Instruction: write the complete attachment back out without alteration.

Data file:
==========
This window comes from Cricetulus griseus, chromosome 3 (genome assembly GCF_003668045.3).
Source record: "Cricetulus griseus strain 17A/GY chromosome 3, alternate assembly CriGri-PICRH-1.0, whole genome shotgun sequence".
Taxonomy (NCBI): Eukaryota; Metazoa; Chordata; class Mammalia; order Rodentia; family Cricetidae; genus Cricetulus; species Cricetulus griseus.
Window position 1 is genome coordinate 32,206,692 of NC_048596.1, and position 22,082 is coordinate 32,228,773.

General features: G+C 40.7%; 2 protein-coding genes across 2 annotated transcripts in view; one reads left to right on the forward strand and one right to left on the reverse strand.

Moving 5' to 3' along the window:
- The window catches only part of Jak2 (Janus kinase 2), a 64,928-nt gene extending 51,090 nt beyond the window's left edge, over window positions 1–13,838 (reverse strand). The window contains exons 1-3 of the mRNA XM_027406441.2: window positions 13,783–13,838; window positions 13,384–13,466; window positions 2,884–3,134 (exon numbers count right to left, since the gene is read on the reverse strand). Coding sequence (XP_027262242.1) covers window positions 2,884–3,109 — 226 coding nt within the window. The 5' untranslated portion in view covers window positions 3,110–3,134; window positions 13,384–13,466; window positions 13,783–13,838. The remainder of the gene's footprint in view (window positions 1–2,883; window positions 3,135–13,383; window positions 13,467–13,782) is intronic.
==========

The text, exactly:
This window comes from Cricetulus griseus, chromosome 3 (genome assembly GCF_003668045.3).
Source record: "Cricetulus griseus strain 17A/GY chromosome 3, alternate assembly CriGri-PICRH-1.0, whole genome shotgun sequence".
Taxonomy (NCBI): Eukaryota; Metazoa; Chordata; class Mammalia; order Rodentia; family Cricetidae; genus Cricetulus; species Cricetulus griseus.
Window position 1 is genome coordinate 32,206,692 of NC_048596.1, and position 22,082 is coordinate 32,228,773.

General features: G+C 40.7%; 2 protein-coding genes across 2 annotated transcripts in view; one reads left to right on the forward strand and one right to left on the reverse strand.

Moving 5' to 3' along the window:
- The window catches only part of Jak2 (Janus kinase 2), a 64,928-nt gene extending 51,090 nt beyond the window's left edge, over window positions 1–13,838 (reverse strand). The window contains exons 1-3 of the mRNA XM_027406441.2: window positions 13,783–13,838; window positions 13,384–13,466; window positions 2,884–3,134 (exon numbers count right to left, since the gene is read on the reverse strand). Coding sequence (XP_027262242.1) covers window positions 2,884–3,109 — 226 coding nt within the window. The 5' untranslated portion in view covers window positions 3,110–3,134; window positions 13,384–13,466; window positions 13,783–13,838. The remainder of the gene's footprint in view (window positions 1–2,883; window positions 3,135–13,383; window positions 13,467–13,782) is intronic.